Pictures of the early 1970’s, with their bleak, stark reality brought the “auteur theory” to center stage. Cinematic narrative was being re-defined, as downtrodden anti-heroes became the subject of analysis for mainstream cinema. Francis Ford Coppola’s The Godfather (1972) examines the genre of the gangster film through the eyes of Al Pacino’s reluctant “Michael Corleone”. Jack Nicholson’s “J.J. Gittes” in Roman Polanski’s Chinatown (1974) is a “Film Noir” throwback to early cinema the likes of Howard Hawkes’ The Big Sleep while Martin Scorsese’s Taxi Driver (1976) tells the tale of Robert De Niro’s disturbed Vietnam veteran “Travis Bickle”. All the while, an idea was developing in the mind of a filmmaker that would change the course of cinema both technically and stylistically the effects of which resonate in modern cinema.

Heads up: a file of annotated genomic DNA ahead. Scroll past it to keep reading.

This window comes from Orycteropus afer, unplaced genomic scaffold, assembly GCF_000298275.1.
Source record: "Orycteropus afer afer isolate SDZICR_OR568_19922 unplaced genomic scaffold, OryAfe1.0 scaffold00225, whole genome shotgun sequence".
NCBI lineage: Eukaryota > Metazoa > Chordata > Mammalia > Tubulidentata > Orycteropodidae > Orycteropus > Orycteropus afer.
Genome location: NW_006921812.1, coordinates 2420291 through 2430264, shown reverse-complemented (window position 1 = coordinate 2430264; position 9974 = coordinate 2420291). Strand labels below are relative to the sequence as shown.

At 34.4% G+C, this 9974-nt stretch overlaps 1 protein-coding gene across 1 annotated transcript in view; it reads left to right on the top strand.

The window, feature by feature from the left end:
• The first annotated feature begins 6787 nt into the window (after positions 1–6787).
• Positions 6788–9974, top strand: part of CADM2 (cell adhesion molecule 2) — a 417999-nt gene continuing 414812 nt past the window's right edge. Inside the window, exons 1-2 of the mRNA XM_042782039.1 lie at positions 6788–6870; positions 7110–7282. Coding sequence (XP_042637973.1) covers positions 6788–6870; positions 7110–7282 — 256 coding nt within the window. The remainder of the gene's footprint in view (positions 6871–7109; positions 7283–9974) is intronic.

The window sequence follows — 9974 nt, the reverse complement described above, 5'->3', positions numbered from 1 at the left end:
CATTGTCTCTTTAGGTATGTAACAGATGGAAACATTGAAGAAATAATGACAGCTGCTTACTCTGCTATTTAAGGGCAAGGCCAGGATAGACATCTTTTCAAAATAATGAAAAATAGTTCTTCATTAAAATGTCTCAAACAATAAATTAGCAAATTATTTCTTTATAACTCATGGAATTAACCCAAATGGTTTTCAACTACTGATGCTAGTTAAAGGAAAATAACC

George Lucas had already made his mark upon Hollywood prior to the 1977 release of Star Wars. Unfortunately, that impact was not entirely positive. While it is true that Lucas’ American Graffiti (1973) was both a financial and critical success, Roger Ebert referred to it as “…a brilliant work of historical fiction…”(Roger Ebert), his previous film, the avant-garde THX-1138, left the Lucas/Coppola backed studio American Zoetrope nearly bankrupt when Warner Brothers demanded their initial investment be returned.
However, George Lucas would not be deterred. He would soon find inspiration in the serials of his childhood the likes of Flash Gordon while simultaneously expanding his vision creating a layered work that hinges upon multiple layers of symbolism, not the least of which is human kind’s faith in religion.